Okay, there are something like twenty five hours left in the year and I realized that I've ignored the last six White House Letters. That's a lot of nonsense to ignore. So, in the spirit of finishing what we start or in a quick homage to Obsessive Compulsive Disorder, here's a quick and dirty rundown of the last clutch of WH Letters from 2005 in chronological order. (Warning: nearly every link is behind the pay wall because I waited so long to get to this.)
November 7: Far Away From Home, No Rest for a Weary President:
Good times. BushCo was running around Mar del Plata ducking Chavez and looking annoyed that he had to listen to other people talk. To the rescue rode Ms. Bumiller, who wrote off the hemisphere's loathing of Dear Leader to a problem with his presidency's bio-rhythms:
George W. Bush sometimes seems to be in a Murphy's Law period of his presidency, when everything that can go wrong will go wrong.
So after one of his most miserable weeks at the White House, things did not get a lot better on his messy four-day trip to Latin America.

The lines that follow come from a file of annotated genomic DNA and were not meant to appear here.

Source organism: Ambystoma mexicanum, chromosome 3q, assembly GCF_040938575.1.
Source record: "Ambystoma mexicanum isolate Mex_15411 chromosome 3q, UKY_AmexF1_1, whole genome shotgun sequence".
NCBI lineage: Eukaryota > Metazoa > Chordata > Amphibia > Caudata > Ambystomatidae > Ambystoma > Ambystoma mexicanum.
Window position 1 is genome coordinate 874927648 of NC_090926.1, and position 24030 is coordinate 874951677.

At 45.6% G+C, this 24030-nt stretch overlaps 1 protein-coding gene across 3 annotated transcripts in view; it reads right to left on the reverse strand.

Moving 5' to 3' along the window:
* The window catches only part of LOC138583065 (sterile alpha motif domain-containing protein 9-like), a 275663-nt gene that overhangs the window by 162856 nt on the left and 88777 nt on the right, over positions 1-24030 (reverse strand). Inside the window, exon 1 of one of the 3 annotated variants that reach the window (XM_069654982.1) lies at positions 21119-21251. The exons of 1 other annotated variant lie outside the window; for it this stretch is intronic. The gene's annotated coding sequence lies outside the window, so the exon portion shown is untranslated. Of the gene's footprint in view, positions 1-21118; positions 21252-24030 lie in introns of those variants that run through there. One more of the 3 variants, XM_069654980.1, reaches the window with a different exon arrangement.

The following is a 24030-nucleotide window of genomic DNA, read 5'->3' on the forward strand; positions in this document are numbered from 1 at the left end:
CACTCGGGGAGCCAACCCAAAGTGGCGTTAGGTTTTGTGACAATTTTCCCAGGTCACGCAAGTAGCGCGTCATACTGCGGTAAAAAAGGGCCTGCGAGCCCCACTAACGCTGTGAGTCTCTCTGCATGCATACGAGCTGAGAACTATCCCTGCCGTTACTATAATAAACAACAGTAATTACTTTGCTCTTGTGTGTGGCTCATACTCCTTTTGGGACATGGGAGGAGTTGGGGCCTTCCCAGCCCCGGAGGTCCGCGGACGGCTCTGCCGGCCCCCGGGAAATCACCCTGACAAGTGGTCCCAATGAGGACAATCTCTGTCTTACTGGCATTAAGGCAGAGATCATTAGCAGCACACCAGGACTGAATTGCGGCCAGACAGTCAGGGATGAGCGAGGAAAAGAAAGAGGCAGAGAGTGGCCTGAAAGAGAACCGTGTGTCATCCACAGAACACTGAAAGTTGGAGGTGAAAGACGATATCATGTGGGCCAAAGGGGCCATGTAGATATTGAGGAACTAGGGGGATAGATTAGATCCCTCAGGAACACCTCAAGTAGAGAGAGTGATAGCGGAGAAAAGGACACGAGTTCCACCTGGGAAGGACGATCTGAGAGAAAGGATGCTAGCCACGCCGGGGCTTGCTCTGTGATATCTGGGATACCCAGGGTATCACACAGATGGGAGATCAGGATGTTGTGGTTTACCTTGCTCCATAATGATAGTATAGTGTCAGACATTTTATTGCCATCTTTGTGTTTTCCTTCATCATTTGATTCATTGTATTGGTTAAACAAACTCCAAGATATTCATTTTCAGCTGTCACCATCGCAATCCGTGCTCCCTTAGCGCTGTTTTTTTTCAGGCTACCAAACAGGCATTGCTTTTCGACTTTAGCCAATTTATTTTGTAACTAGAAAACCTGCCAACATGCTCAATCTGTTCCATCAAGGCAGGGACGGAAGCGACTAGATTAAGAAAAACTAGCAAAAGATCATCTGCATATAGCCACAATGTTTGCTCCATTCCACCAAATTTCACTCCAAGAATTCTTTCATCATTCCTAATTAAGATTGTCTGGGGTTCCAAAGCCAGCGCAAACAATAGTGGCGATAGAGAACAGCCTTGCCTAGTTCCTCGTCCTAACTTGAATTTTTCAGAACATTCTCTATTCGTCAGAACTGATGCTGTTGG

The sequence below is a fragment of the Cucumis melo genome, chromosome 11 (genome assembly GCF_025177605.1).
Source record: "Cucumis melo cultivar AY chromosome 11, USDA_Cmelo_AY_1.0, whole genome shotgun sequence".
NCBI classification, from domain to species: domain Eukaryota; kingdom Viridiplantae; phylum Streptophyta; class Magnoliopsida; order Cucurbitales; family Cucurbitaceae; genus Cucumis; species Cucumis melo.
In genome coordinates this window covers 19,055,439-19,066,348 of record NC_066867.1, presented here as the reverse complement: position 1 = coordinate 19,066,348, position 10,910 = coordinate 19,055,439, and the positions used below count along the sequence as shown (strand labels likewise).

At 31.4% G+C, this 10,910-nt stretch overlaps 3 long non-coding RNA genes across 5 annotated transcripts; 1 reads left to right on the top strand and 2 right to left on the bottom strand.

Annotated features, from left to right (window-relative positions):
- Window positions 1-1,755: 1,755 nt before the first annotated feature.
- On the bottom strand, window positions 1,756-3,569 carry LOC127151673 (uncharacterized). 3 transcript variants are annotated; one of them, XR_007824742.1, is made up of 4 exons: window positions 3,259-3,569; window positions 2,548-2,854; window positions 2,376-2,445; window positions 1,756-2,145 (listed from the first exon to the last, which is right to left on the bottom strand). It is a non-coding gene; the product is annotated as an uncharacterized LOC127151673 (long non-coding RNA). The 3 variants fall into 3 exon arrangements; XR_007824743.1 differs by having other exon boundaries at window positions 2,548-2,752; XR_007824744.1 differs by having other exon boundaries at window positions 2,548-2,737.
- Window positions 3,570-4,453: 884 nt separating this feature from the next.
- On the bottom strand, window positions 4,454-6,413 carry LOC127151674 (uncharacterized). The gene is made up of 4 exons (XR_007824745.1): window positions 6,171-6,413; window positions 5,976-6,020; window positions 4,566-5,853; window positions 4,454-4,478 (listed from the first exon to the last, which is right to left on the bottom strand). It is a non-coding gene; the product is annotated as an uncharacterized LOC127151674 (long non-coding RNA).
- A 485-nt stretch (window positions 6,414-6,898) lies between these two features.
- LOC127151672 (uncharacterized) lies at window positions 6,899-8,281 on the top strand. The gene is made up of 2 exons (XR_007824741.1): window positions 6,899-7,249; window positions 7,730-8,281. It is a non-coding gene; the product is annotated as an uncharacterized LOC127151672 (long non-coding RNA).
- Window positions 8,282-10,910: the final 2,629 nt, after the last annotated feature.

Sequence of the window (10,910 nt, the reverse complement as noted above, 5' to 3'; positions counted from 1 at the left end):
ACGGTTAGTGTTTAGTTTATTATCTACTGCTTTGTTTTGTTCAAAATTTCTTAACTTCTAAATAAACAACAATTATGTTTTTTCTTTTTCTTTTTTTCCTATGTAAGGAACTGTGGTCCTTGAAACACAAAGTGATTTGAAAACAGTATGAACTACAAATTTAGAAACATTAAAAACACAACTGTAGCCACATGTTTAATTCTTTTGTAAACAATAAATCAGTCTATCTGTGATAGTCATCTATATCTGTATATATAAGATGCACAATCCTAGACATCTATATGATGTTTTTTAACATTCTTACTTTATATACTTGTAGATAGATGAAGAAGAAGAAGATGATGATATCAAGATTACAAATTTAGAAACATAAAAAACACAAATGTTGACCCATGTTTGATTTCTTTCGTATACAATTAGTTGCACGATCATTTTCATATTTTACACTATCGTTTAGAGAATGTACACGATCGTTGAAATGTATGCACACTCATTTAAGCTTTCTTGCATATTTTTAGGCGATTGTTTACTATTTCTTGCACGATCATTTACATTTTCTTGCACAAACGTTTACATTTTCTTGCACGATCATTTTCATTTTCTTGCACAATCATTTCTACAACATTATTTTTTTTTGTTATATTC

You've had one of those stretches haven't you? Everything just goes wrong. You're going about your business illegally invading a country and starting a civil war, withdrawing the most ridiculously unqualified SCOTUS nominee in modern memory, suffering the indictment of a chief aide involved in a breech of national security, refusing to fire or even to suspend the security clearance of another top aide implicated in the investigation, presiding over a national catatrophe which exposes your economic policy as the Kill-the-Poor plan that we've always known it to be, pushing to make torture an offical part of US policy and then, out of nowhere people start rioting at the mention of your name. What's up with that?
November 14: Back at Work After Battle, Prepping the Next in Line, in which we find out that Harriet Miers may actually be a little bit slow:
As the handful of people in Ms. Miers's West Wing office that Sunday night tell it, the president's beleaguered counsel brought a sardonic sense of humor to the proceedings. When Ed Gillespie, an adviser at the meeting, told Judge Alito that if he was going to wear his glasses for the announcement then he should also wear them to his confirmation hearings, Ms. Miers offered some advice of her own.
''But don't wear eyeliner,'' she told Judge Alito, according to participants, who say the meeting immediately broke into laughter.
There's all kinds of laughter, dear. Thank goodness she has the repression skills to cope:
Her friends suggest that her emotions have been stored up in the attic, to be dealt with later, and that work is its own therapy.